McDonald v. Colvin

Filing 22

MEMORANDUM ORDER: The Report and Recommendation (D.I. 17 ) is ADOPTED in part and REJECTED in part. Plaintiff's motion for summary judgment (D.I. 9 ) is GRANTED. Defendant's motion for summary judgment (D.I. 14 ) is DENIED. The case is REMANDED to the Commissioner for further consideration consistent with this Memorandum Order. Signed by Judge Richard G. Andrews on 9/1/2017. (nms)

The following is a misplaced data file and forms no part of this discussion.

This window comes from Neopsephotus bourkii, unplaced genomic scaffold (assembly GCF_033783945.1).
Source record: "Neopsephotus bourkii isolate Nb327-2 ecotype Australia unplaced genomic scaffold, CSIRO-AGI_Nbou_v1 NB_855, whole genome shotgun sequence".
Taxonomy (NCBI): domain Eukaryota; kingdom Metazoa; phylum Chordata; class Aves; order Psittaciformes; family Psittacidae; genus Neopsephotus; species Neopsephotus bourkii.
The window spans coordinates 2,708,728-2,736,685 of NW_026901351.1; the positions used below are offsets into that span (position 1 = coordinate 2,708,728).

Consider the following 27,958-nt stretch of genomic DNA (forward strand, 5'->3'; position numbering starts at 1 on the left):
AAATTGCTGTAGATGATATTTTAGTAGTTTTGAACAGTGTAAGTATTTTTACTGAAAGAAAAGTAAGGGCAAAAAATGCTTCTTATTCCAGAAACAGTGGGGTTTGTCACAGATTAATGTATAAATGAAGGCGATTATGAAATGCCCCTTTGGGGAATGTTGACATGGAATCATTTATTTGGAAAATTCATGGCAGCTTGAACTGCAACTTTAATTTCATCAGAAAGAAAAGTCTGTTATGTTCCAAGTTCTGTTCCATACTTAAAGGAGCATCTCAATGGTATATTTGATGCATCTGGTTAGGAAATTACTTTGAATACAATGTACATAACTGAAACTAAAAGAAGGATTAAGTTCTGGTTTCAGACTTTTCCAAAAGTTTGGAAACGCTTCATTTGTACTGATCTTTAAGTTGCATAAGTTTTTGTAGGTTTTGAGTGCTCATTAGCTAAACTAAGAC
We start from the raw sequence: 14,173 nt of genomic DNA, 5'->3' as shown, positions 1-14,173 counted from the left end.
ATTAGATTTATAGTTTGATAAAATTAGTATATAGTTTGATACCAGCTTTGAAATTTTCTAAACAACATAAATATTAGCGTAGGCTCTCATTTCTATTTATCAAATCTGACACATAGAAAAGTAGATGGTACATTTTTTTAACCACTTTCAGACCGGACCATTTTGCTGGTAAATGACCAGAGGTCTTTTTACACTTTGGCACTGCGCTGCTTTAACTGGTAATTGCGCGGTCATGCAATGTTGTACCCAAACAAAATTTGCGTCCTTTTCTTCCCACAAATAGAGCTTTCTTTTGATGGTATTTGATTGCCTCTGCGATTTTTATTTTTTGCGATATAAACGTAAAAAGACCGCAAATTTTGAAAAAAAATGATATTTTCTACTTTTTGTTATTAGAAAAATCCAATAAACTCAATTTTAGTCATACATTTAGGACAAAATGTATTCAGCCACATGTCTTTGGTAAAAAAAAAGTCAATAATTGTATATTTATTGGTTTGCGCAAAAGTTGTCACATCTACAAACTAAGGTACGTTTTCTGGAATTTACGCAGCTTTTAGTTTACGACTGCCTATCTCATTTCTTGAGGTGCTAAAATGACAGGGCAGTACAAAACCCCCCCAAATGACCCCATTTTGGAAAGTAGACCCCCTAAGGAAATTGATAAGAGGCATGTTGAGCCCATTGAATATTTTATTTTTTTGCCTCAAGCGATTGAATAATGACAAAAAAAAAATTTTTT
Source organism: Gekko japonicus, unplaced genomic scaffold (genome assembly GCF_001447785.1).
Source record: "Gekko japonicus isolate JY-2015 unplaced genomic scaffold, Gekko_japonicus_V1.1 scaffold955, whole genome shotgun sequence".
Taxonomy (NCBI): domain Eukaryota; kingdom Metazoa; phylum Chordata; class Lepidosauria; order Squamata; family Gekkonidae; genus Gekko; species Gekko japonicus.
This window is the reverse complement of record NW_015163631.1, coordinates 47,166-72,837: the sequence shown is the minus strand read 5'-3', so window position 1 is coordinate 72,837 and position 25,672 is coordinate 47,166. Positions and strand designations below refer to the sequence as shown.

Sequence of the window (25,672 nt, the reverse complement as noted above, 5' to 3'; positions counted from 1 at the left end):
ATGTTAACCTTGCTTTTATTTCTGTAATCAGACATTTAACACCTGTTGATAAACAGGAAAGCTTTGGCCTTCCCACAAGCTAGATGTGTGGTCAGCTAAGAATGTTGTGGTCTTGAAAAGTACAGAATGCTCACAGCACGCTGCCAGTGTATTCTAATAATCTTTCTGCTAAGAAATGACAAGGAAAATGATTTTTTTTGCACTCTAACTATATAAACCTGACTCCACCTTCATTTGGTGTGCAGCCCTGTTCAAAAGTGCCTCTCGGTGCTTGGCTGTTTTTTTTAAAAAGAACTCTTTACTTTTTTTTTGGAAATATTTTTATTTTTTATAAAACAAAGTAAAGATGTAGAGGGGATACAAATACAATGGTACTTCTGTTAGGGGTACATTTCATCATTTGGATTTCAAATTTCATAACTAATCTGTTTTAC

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IN THE UNITED STATES DISTRICT COURT FOR THE DISTRICT OF DELAWARE MICHELLE D. MCDONALD, Plaintiff, Civil Action No. 16-611-RGA v. NANCY A. BERRYHILL, ACTING COMMISSIONER OF SOCIAL SECURITY, Defendant. MEMORANDUM ORDER Plaintiff, Michelle D. McDonald, appeals the decision of Defendant, Nancy A. Berryhill, the Acting Commissioner (the "Commissioner") of the Social Security Administration, which denied Ms. McDonald's application for Social Security disability insurance benefits ("DIB") or Supplemental Security Income ("SSI") under Titles II and XVI, respectively, of the Social Security Act. 42 U.S.C. §§ 401-34, 1381-1383f. This Court has jurisdiction pursuant to 42 U.S.C. § 405(g), which grants original jurisdiction to the District Courts to review a final decision of the Commissioner. Presently pending before the Court are cross-motions for summary judgment filed by Ms. McDonald and the Commissioner. (D.I. 9, D.I. 14). The motions were referred to the United States Magistrate Judge (D.I. 11 ), who issued a Report and Recommendation recommending that Ms. McDonald's motion be denied, and the 1 Commissioner's motion be granted. (D.I. 17). Ms. McDonald filed objections (D.I. 18) to which the Commissioner has responded. (D.I. 20). I review the objections to the Report and Recommendation de nova. See Brown v. Astrue, 649 F.3d 193, 195 (3d Cir. 2011). Ms. McDonald has requested that the Court reverse the decision of the Commissioner and find her disabled, or in the alternative, remand this matter for further administrative proceedings. (D.1. 18 at 4). For the reasons set forth below, the Court sustains Plaintiffs objection with regards to the credibility of her treating physician and requires that a new hearing be granted consistent with this order. I. BACKGROUND a. Procedural History Ms. McDonald filed for DIB, and later for SSI, alleging disability beginning on November 15, 2011 due to severe physical ailments, including degenerative disc disease of the cervical spine and carpal tunnel syndrome. (D.I. 7-6 at 382, 384). A hearing was held before an ALJ on September 10, 2014. (Id. at 382). The ALJ subsequently found that Ms. McDonald did not qualify as "disabled" under the Act and denied her request for benefits. After the ALJ's denial, Plaintiff requested review by the Social Security Appeals Council, but was denied. She then filed a timely appeal to this Court. b. Plaintiff's Medical History, Condition, and Treatment At the time of her alleged disability, Ms. McDonald was 46 years old, which is defined as a younger individual under 20 CFR § 404.1563 (c). (D.1. 7-6 at 390). Ms. McDonald has past relevant work as a sales representative and possesses a high school education. (Id. at 389-90). Ms. McDonald's detailed medical history is contained in the record, but the Court will provide a brief summary. On November 15, 2011, McDonald stopped working. She said it 2 was"because of [her] condition(s) [and] other reasons." (D.1. 7-11 at 569). She elaborated: "The main reason was due to lay-off. I'm finding it hard [to] find work as I had limitations. The work I was performing prior to lay-off was worsening my medical conditions." (Id.). Since that time, Ms. McDonald has developed increased neck and back pain, worsening arthritic changes in the cervical spine, and worsening carpal tunnel syndrome, for which she has undergone two surgeries on the right hand to date. (D.I. 7-6 at 387-89). Ms. McDonald has also experienced gastrointestinal issues and associated chest pain, which began in November 2013. (D.1. 7-7 at 409). She has also had numerous endoscopies, saw various specialists, and had gallbladder surgery in January 2014. (Id.). Ms. McDonald is currently taking Linzess for bowel issues, which forces her to remain close to a bathroom for most of the day. (Id. at 410). Ms. McDonald has been treated by Dr. James Kirkland Beebe, M.D. since November, 2011. (D.I. 7-21 at 1185). Six months after beginning treatment with Dr. Beebe, Ms. McDonald complained of difficulty sleeping and problems related to arthritis in both of her shoulders. (D.I. 7-12 at 692). X-rays of the cervical spine showed significant arthritic changes. (Id. at 708). She also complained of increased neck pain on July 2, 2012 and Dr. Beebe diagnosed osteoarthritis of the cervical spine and prescribed Aleve and Tylenol. (Id. at 690). In September 2012, she complained of right hand numbness and was diagnosed with right carpal tunnel syndrome. (Id. at 750). X-rays of the spine and knees have also shown significant damage in these areas. (Id. at 907). On November 20, 2012, Dr. Beebe completed a Doctor's Certificate for the Delaware Department of Labor, where he diagnosed cervical radiculopathy and bilateral carpal tunnel syndrome, concluding that Ms. McDonald was "disabled from all work indefinitely." (D.I. 7-16 at 928). In an assessment of Ms. McDonald noted in a Multiple Impairment Questionnaire dated 3 I I July 2, 2013, Dr. Beebe diagnosed "cervical degenerative disc disease, osteoarthritis with bilateral cervical radiculopathy, bilateral carpal tunnel syndrome, and cubital tunnel syndrome." (D.1. 7-19 at 1105) Dr. Beebe estimated that Ms. McDonald's pain varied from moderate to moderately severe (5-8 on a scale of 10) and her level of fatigue was moderately severe (7 on a scale of 10). (Id. at 1107). In Dr. Beebe's July opinion, Ms. McDonald could not stand/walk continuously, must stand and move around for a period of20 minutes each 15-20 minute interval if sitting, could not lift any weight, and could not carry more than five pounds and then only occasionally. (Id. at 1108) Dr. Beebe examined Ms. McDonald again on August 15, 2013 and noted: generalized osteoarthritis, cervical spondylosis without myelopathy, lumbosacral neuritis/radiculitis, and carpal tunnel syndrome. (D.I. 7-20 at 1122). A month later on September 17, 2013, he completed a second Multiple Impairment Questionnaire. (D.1. 7-21 at 1185). In this submission, his opinions were that she could only sit for shorter periods, and that she could not lift more than ten pounds occasionally. (Id. at 1187-88). Dr. Beebe noted "severe pain in the right wrist" on November 5, 2013. (D.1. 7-20 at 1129). On February 18, 2014, Dr. Beebe wrote a summary to Plaintiffs attorneys, in which he concluded that Ms. McDonald was "disabled by her cervical and lumbar osteoarthritis, degenerative disc disease, bilateral carpal tunnel and bilateral cubital tunnel syndromes [which] have unfortunately not responded to surgical therapy and/or steroid injections. She also failed physical therapy, which she attended for at least eighteen months." (D.1. 7-16 at 962). He added that she was "very unlikely to be able to return to the workforce" because he did not expect her to improve. (Id.). 4 c. ALJ Decision The ALJ found that Ms. McDonald had the severe impairments of degenerative disc disease of the cervical spine, carpal tunnel syndrome, and asthma. (D.I. 7-6 at 384). The ALJ further found that while Ms. McDonald's impairments did not meet a Listing, they limited her to a reduced range oflight work. (Id. at 386-87). Therefore, Ms. McDonald could not perform past relevant work, but could perform light work as defined in 20 CFR § 404.1567(b) and 416.967(b), such as working as a final inspector, order caller, or redemption clerk. (Id. at 386-90). The ALJ provided "no weight to the opinions provided by Dr. Beebe." (Id. at 389). Accordingly, the ALJ concluded that Ms. McDonald was not disabled within the meaning of the Social Security Act. (Id. at 391). II. LEGALSTANDARD a. Standard of Review As noted, I undertake de nova review of the recommendations to which the objections were made. This review requires the Court to re-examine all the relevant evidence in deciding whether to uphold or reverse the Commissioner's decision. The Court must uphold the Commissioner's factual determinations if they are supported by "substantial evidence." See 42 U.S.C. §§ 405(g), 1383(c)(3); Monsour Med. Ctr. v. Heckler, 806 F.2d 1185, 1190 (3d Cir. 1986). "Substantial evidence" means less than a preponderance of the evidence but more than a mere scintilla of evidence. See Rutherford v. Barnhart, 399 F.3d 546, 552 (2d Cir. 2005). As the United States Supreme Court has noted, substantial evidence "does not mean a large or significant amount of evidence, but rather such relevant evidence as a reasonable mind might accept as adequate to support a conclusion." Pierce v. Underwood, 487 U.S. 552, 565 (1988) (citing Consol. Edison Co. v. NLRB, 305 U.S. 197, 229 (1938)). 5 In determining whether substantial evidence supports the Commissioner's findings, the Court may not undertake a de nova review of the Commissioner's decision and may not re-weigh the evidence ofrecord. See Monsour, 806 F.2d at 1190. The Court's review is limited to the evidence that was actually presented to the ALJ. See Matthews v. Apfel, 239 F.3d 589, 593-95 (3d Cir. 2011 ). "Credibility determinations are the province of the ALJ and only should be disturbed on review if not supported by substantial evidence." Pysher v. Apfel, 2001 WL 793305, at *3 (E.D. Pa. July 11, 2011). The Third Circuit has explained that a: single piece of evidence will not satisfy the substantiality test if the [Commissioner] ignores, or fails to resolve, a conflict created by countervailing evidence. Nor is evidence substantial if it is overwhelmed by other evidence - particularly certain types of evidence (e.g. evidence offered by treating physicians) - or if it really constitutes not evidence but mere conclusion. Kent v. Schweiker, 710 F.2d 110, 143 (3d Cir. 1983). Even ifthe reviewing Court would have decided the case differently, it must give deference to the ALJ and affirm the Commissioner's decision if it is supported by substantial evidence. See Monsour, 806 F.2d at 1190-91. b. Analysis Plaintiff makes two arguments in support ofher contention that theALJ's decision should be reconsidered. First, Plaintiff argues that the ALJ failed to properly weigh the medical opinions of her treating physician. (D.I. 18 at 1). Second, Plaintiff argues that the ALJ failed to properly weigh Plaintiff's credibility. (Id.). i. The AL! Did Not Set Forth Sufficient Reasons to Reject Dr. Beebe's Opinions Plaintiff argues that the ALJ failed to properly weigh the medical opinion evidence from the Plaintiff's treating physician. The ALJ gave no weight to Dr. Beebe's opinions for three 6 stated reasons: (1) Plaintiff sat for 45 minutes at the hearing and did not get up and move around (D.I. 7-6 at 389), which was inconsistent with Dr. Beebe's questionnaire responses that Plaintiff had to get up and move around every 15-20 minutes (D.I. 7-19 at 1107) or every 10 minutes (D.1. 7-21 at 1187); (2) Dr. Beebe's medical records do not "indicate[] these extreme limitations or place[] these restrictions on [Plaintiff]; and (3) a recent office visit on June 4, 2014, had indicated "normal ambulation and normal motor strength and tone." (D.I. 7-6 at 389, citing D.I. 7-22 at 1212). An ALJ "may not reject [a physician's findings] unless he first weighs them against other relevant evidence and explains why certain evidence has been accepted and why other evidence has been rejected." Mason v. Shala/a, 994 F.2d 1058, 1067 (3d Cr. 1993). Further, the ALJ "may reject a treating physician's opinion outright only on the basis of contradictory medical evidence and not due to his or her own credibility judgments, speculation, or lay opinion." Morales v. Apfel, 225 F.3d 310, 317-18 (3d Cir. 2000)(citing multiple Third Circuit cases). In Morales, the Court noted that "an ALJ may consider his own observations of the claimant and [the Court] cannot second-guess the ALJ's credibility judgments, [but] they alone do not carry the day and override the medical opinion of a treating physician that is supported by the record." Id. at 318. Plaintiff objects to the ALJ rejecting credible medical evidence on the basis of observation during a hearing, and argues that the Third Circuit has rejected the so called "sit and squirm" test to determine credibility. See Van Horn v. Schweiker, 717 F.2d 871, 874 (3d Cir. 1983). I note that Van Horn is a more extreme case, in that theALJ was evaluating the claimant's mental state, that is, acting as a psychiatrist. Here, the ALJ explained why he rejected Dr. Beebe's opinions. So let's look at the reasons given. 7 I I I I l l ( As to the first reason, the ALJ's observations of Plaintiff cannot form the basis for rejecting Dr. Beebe's opinions. The ALJ's observations are not medical evidence. Further, what the ALJ sees at a 45 minute hearing does not actually contradict the opinions that Dr. Beebe gave in the "Multiple Impairment Questionnaires." The ALJ saw the behavior of a litigant sitting in front of a judge for a single 45 minute session. Dr. Beebe was asked to opine on Plaintiff's limitations "in a normal COMPETITIVE FIVE DAY A WEEK WORK ENVIRONMENT ON A SUSTAINED BASIS [with] an eight-hour day." (E.g., D.I. 7-19 at 1107 (emphasis in original)). I I i ; In that context, he was asked, "Would it be necessary or medically recommended for your patient not to sit continuously in a work setting," to which he answered, "Yes." The question the ALJ found to be inconsistent with Plaintiff's behavior at the hearing then followed: "How frequently must your patient get up and move around?" It is not, "Could your patient one-off sit for 45 minutes without getting up?" It is not even close to that. See Brownawell v. Comm 'r, 554 F.3d 352, 356 (3d Cir. 2008) (noting that examination assessment and workplace setting assessment are different). The ALJ's observations provided no weight for the ALJ's decision to reject Dr. Beebe's opinions outright. As to the second reason, the absence of description of workplace limitations in medical records is not a basis to reject a treating physician's opinions. The Third Circuit "has admonished ALJ s who have used such reasoning, noting the distinction between a doctor's notes for purposes of treatment and that doctor's ultimate opinion on the claimant's ability to work." Id. The second reason is therefore insufficient. As to the third reason, unlike the first two, it is based on medical evidence. Let's consider the context. Plaintiff claims disability since November 2011. Dr. Beebe's "Multiple Impairment Questionnaires" are dated July 2, 2013 (D .I. 7-19 at 1110) and September 17, 2013 8 f (D.I. 7-21at1192). The "contradictory medical evidence" is an office visit on June4, 2014. Plaintiff's hearing was on September 10, 2014. The June 4 office visit described "normal ambulation and motor strength." Dr. Beebe's opinions were that Plaintiff suffered from cervical degenerative disc disease with radiculopathy and bilateral carpal tunnel syndrome. His questionnaires generally describe numbness and pain in her hands, wrists, and neck. It does not appear to be the case that he has ever said that she had anything other than normal ambulation. There is nothing which suggests that ability or inability to walk was relevant to Dr. Beebe's opinions. Further, the Commissioner cites nothing as to why "normal motor strength" is inconsistent with Dr. Beebe's opinions about pain and accompanying limitations arising from degenerative disc disease and the effects of carpal tunnel syndrome. In her response to the objections (D.I. 20) and in the underlying briefing (D.I. 15 pp. 10- 12), Defendant did not completely abandon the ALJ's stated reasons for rejecting Dr. Beebe's opinions, although neither did Defendant do much more than repeat them. Rather, Defendant primarily argued that his opinions were "unsupported by medical findings and inconsistent with the record as a whole." (D.I. 20 at 2; D.I. 15, p.12). I note that most of the cited evidence is Plaintiff's activities of daily living, with some reference to the opinions of the state agency doctors. As to the former, it is not medical evidence; as to the latter, I do not express any opinion what weight such evidence should be given in deciding whether to reject Dr. Beebe's opinions. Explaining the reasons for rejecting Dr. Beebe's opinions is something that, in the first instance, the ALJ must do. The ALJ decided to reject the opinions for improper reasons and/or irrelevant reasons; the Commissioner cannot now justify the ALJ's action based on reasons on which the ALJ did not rely. 9 I do not think that the ALJ has cited any reasons that are legally permissible or based on substantial evidence for rejecting Dr. Beebe's opinions outright. Thus, it will be necessary to remand this case to the Commissioner for further proceedings consistent with this Memorandum Order. n. The AL.J Properly Evaluated Plaintiff's Credibility Plaintiff asserts that the ALJ erred in failing to properly evaluate her credibility. (D.I. 18 at 3). "An ALJ must give great weight to a claimant's subjective testimony of the inability to perform even light or sedentary work when this testimony is supported by competent medical evidence." Shaudeck v. Com 'r., 181 F.3d 429, 433 (3d Cir. 1999). When making credibility findings, the ALJ must indicate which evidence he rejects and which he relies upon as the basis for his findings. See id. The ALJ's decision need only be specific enough to allow a reviewing court to determine the weight given to the claimant's statements and the reasons for the weight. See id. Here, after evaluating the evidence, the ALJ determined that Plaintiff's impairments could reasonably be expected to cause the alleged symptoms. (D.I. 7-6 at 388). However, the ALJ found Plaintiff's statements regarding the intensity, persistence, and limiting effects of these symptoms were not credible for reasons explained in his decision. (Id.). Courts ordinarily defer to an ALJ' s credibility judgments so long as they are supported by substantial evidence. See Brank v. Astrue, 636 F.Supp.2d 335, 344 (D.Del 2009). The ALJ explained the reasons for his determination. (D.1. 7-6 at 388-89). Other than the reference to Plaintiff not getting up and moving around at the hearing as "undermin[ing] her entire testimony on the severity of her impairments," the ALJ's stated reasons provide a basis for 10 his conclusion. That is sufficient. Since the case is going to be remanded in any event, the ALJ should reconsider Plaintiff's credibility without relying upon her physical actions or inactions at the hearing. III. CONCLUSION For the reasons discussed above, the Report and Recommendation (D.I. 17) is ADOPTED in part and REJECTED in part. Plaintiffs motion for summary judgment (D.I. 9) is GRANTED; Defendant's motion for summary judgment (D.I. 14) is DENIED. The case is REMANDED to the Commissioner for further consideration consistent with this Memorandum Order. Entered this j_ day of September 2017. I I t I. I t 11 I l t